Indigenous People’s Day

imgres-2.jpg

The United Nations created Indigenous People’s Day in 1994 and it’s observed on August 9th.

In the United States, cities like, Seattle and Minneapolis have renamed Columbus Day as Indigenous People’s Day. Hawaii observes Discoverer’s Day and South Dakota celebrates Native America Day on the Federal holiday Day of Columbus Day on Monday, October 10th. While California celebrates Native American Day on the fourth Friday of September.

The rest of the U.S. happily celebrates Columbus’ “discovery” of the Americas and the Caribbean, ignoring the atrocities done in his name. For me, Columbus Day just means feteing. It signifies Miami Carnival and jamming down de road. But,  I digress.

imgres-1.jpg

As Culturally Responsive Educators, what are we supposed to do with this day? The answer depends on how gangsta you are.

As a Global History teacher, working with students who were over aged and under credited I went in on “Columbus Day,” we put Columbus on Trial, we read and watched videos that showed the depth of his atrocities. My favorite video being this one here that documents his arrival on the island of Hispaniola and the following genocide. This video is a part of a larger unit, wherein we look at the lives of the indigenous of the Americas before Columbus. We focus on the Tainos, Caribs, and Arawaks.

As I was looking for resources to share with you on IPD, I realized one glaring thing. Though this day is supposed to be about centering the lives, culture, and legacy of the indigenous, the focus was STILL on Columbus and his deeds.

See, that’s the thing about de-centering whiteness. Even in the attempt to celebrate the history and culture of non whites, we still end up telling the story of whites and in this case the story of Columbus.

Listen, I was guilty of it too. But I see this as a win. We are dismantling the story of oppression. The question is what are we replacing it with?

States like South Dakota, don’t just change these holidays without providing a resource to help teachers through this change. You can also find inspiration for learning about the indigenous here, here, and here.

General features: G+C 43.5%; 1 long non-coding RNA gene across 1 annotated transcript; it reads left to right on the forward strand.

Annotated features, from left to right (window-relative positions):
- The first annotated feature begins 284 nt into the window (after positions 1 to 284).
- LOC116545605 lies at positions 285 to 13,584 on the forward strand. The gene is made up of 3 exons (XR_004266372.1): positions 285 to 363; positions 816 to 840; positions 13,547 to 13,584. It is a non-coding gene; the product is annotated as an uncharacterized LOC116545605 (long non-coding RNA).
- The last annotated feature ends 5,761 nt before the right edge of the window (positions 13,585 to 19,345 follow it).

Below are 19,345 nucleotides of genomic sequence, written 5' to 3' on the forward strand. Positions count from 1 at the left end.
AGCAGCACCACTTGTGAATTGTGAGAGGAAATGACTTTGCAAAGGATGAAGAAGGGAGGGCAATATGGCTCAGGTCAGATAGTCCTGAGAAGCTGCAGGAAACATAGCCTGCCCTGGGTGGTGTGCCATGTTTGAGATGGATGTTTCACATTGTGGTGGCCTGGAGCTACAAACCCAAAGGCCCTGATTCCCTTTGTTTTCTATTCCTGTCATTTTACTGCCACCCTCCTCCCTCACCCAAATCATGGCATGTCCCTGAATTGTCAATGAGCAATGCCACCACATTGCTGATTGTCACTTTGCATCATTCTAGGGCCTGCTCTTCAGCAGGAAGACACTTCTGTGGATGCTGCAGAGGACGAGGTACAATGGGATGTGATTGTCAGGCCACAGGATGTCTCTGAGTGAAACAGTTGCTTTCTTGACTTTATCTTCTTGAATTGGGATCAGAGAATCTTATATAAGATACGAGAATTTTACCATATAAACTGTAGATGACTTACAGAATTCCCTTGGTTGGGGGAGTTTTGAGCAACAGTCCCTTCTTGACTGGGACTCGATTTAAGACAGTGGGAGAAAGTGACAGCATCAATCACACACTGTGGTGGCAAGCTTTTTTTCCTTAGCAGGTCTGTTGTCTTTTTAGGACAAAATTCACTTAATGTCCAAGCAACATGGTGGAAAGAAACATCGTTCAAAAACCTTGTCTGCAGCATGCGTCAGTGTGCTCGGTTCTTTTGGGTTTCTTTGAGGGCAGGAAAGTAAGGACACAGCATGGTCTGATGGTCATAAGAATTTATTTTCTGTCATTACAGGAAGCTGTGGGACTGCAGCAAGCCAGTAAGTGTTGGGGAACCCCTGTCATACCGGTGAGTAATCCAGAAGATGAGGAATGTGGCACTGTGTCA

imgres.jpg

There are several factors that go into how you will observe Columbus Day in your classroom:

  1. Is your school environment focused on social justice and positive racial identity development through education?
  2. Are your colleagues on the same page with you or will you be the odd ball out?
  3. Are your parents partners in the decolonizing education of their children?
  4. And on the gangsta scale, how gangsta are you? Are you a small “g” big “G” or an “OG”?

For my small “g’s” we feel you, and we suggest you take a tally of your students and their cultural backgrounds, if there is a large representation of your students connected to an American indigenous history, allow them to research their homelands and culture and share out about their customs and traditions in honor of IPD.

If you’re an big “G” in an environment supportive of big “G’s,” then gather with your colleagues and go ahead and put Columbus on trial. Investigate whether he was a hero or villain, have students use his own words to support their claim.

Now if you’re an “OG,” have your students investigate why we still celebrate Columbus Day in our public schools and how the continued celebration is used to perpetuate anti brown and blackness in this country and reaffirms white supremacy.

Whether you’re a little, big or original gangsta, you could reproduce that cut video. Ask your students to say the first thing that comes to their minds about Columbus before you begin your unit and then ask them again afterwards. That’ll let you know, the lasting effect of what you and your students shared during the observation of Columbus Day.

Whatever you choose, you’re going to need to begin planning right now, because this is more than a one day event.

And remember, we can celebrate indigenous people during Hispanic Heritage Month, on Indigenous People’s Day/Columbus Day, during Native American Month in November and throughout the year, through many perspectives.

And we at CREAD will be here to support you.

As always,

Deep Thinkers Only

Posted in Community Building, Holidays and Celebrations, Indigenous People.

4 Comments

  1. Pingback: October 10: Choosing who and what we honor – Culturally Responsive Educators of the African Diaspora CREAD

  2. Pingback: HHM: The Garifuna – Culturally Responsive Educators of the African Diaspora CREAD

  3. Pingback: Birth of a Nation – Culturally Responsive Educators of the African Diaspora CREAD

  4. Pingback: 2 O’clock Drop: Curiosity, Coates and Manipulatives – Culturally Responsive Educators of the African Diaspora

Leave a Reply